The state Legislature will consider a controversial bill next year that would allow illegal immigrants to apply for a driver’s license — and Gov. Andrew Cuomo will sign it if it passes, the governor’s office said.
Alphonso David, Cuomo’s legal counsel, disclosed the plan during a panel discussion last week at the New York Hispanic Legislators’ postelection conference.
Advocates reported that David, during a discussion about immigration issues, predicted the bill would be approved by the Legislature — which will be entirely under Democratic control in 2019 — and be signed by the governor.
“GREAT NEWS! Alphonso David, Counselor to @NYGovCuomo said at #SOMOSPRConf-erence2018’s immigration panel today that Drivers’ Licenses for all, regardless of immigration status, will pass in the upcoming 2019 legislative session! ¡Sí se puede!” advocacy group Make the Road NY tweeted on Nov. 9.
Cuomo spokesman Richard Azzopardi said David made no guarantee about what would happen in the Legislature, as advocates claimed. He only confirmed that David indicated the license proposal will likely be discussed next year after saying it couldn’t be passed by executive order. If it comes up for a vote and, if it passes, Cuomo would sign it.
“The governor supports the legislation,” Azzopardi said.
A dozen states and Washington, DC, already allow illegal immigrants to apply for driver’s licenses.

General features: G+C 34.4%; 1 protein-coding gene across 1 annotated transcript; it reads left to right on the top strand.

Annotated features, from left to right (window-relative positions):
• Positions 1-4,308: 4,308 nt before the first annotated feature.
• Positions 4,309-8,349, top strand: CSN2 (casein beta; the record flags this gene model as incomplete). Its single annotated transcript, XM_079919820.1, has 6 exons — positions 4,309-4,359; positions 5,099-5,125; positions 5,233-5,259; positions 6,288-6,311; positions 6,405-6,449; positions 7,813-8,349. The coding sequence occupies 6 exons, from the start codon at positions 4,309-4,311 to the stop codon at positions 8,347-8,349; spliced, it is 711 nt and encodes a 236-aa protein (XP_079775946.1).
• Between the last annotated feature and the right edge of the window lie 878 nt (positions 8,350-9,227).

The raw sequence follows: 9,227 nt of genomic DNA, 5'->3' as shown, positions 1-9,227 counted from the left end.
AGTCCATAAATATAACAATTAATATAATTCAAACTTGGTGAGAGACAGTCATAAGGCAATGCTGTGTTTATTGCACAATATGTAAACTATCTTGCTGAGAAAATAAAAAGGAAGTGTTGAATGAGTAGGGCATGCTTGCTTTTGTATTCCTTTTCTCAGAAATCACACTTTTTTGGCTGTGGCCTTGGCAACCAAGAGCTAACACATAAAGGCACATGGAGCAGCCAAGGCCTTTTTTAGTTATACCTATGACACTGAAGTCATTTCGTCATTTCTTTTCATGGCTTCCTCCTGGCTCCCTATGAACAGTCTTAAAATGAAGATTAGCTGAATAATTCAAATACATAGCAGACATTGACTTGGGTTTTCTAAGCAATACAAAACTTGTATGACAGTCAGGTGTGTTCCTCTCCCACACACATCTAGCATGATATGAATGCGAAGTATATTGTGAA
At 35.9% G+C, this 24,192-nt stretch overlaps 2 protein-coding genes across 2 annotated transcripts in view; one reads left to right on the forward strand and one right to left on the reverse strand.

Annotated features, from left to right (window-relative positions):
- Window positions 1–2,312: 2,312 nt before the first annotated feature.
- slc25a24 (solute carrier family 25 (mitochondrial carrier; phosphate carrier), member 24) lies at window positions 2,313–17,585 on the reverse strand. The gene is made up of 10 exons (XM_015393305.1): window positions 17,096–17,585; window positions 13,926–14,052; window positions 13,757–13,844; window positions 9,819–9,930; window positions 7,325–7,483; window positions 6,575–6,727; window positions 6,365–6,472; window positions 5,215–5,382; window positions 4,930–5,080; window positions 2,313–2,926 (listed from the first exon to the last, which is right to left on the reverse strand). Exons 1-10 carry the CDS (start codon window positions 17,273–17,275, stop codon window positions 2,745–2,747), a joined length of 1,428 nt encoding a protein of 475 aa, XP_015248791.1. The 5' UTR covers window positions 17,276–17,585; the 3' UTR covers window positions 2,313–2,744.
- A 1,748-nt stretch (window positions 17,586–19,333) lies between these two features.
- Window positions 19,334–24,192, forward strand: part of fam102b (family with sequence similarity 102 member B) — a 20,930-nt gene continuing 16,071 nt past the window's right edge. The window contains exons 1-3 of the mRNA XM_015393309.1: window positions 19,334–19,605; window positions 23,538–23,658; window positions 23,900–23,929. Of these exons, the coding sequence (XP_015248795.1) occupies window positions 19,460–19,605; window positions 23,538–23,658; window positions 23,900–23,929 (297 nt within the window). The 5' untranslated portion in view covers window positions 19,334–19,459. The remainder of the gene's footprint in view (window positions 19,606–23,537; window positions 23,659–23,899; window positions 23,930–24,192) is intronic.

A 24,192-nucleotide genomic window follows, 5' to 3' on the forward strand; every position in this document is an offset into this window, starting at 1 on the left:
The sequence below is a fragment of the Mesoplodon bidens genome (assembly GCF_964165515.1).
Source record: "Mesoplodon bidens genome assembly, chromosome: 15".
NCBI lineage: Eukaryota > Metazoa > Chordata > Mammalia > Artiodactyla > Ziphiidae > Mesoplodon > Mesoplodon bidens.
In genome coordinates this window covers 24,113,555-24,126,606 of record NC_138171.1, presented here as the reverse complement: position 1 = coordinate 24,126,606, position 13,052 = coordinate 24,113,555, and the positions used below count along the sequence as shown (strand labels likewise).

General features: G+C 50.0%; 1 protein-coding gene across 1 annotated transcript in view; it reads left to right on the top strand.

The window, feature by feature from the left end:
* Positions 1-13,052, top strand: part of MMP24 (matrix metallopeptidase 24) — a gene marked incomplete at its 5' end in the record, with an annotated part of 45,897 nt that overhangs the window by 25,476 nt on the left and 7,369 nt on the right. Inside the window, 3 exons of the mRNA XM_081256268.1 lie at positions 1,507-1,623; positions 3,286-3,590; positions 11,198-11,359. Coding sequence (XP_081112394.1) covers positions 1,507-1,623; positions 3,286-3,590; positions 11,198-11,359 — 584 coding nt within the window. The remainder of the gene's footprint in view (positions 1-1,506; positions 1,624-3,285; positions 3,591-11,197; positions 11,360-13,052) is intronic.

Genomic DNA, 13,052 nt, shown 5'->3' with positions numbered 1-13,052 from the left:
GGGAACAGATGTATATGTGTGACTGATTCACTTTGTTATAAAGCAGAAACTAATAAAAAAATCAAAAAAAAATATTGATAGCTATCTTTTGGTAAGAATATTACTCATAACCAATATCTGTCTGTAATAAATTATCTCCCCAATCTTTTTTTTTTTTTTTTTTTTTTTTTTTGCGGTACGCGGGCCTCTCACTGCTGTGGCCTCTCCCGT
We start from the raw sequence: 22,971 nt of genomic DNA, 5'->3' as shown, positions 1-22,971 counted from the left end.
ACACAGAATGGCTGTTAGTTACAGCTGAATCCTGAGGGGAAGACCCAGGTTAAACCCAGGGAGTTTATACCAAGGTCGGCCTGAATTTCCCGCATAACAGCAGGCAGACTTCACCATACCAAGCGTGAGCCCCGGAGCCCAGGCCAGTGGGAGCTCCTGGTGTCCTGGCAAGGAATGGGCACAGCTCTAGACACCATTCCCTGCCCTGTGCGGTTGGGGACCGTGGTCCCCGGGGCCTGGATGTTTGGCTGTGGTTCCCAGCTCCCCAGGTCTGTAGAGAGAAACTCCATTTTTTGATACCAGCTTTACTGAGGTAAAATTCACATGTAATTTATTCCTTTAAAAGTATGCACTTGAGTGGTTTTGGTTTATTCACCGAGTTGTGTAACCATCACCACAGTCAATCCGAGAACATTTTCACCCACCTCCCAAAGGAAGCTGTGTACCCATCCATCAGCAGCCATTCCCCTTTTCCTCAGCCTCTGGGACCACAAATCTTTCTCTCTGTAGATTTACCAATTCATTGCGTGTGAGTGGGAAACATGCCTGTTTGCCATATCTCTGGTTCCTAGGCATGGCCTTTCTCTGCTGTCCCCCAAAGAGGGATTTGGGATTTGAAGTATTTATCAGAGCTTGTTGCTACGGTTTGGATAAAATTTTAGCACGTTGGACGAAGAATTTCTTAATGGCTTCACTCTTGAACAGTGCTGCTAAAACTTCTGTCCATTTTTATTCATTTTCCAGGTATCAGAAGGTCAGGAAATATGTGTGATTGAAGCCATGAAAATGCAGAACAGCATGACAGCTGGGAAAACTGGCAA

But a spokesman for Andrea Stewart-Cousins, the presumptive state Senate Democratic Party leader, was noncommittal.
“There are many important issues we will be reviewing with our full conference as we approach the upcoming session,” said spokesman Mike Murphy.
Even with a driver’s license, illegal immigrants wouldn’t have the right to vote. Various attempts in the City Council to allow noncitizens to vote in local elections have fizzled, most recently in 2015.
The Driver’s License Access and Privacy Act is sponsored by Assemblyman Marcos Crespo and Sen. Luis Supulveda, both Bronx Democrats.
Republicans who previously blocked the measure said they’re eager to see whether the new Democrats elected to the Senate in suburban Long Island — a stronghold of the violent MS-13 gang — support it. If they do, Republicans could use that against them in the 2020 elections.
“This is the ‘New, New York,’ ” said Sen. Fred Akshar (R-Binghamton), who opposes the bill. “You’d be hard-pressed to find support for this bill outside the five boroughs of New York City. People think we should be taking care of legal citizens.
“I’m absolutely going to be a ‘no’ vote on this. It’s absolutely the wrong thing to do.”
Former Gov. Eliot Spitzer in 2007 pushed for licenses for illegal residents but backtracked after a firestorm of opposition amid terrorism concerns.
Among the opponents at the time: Lt. Gov. Kathy Hochul, then the Erie County clerk. She now supports the bill.
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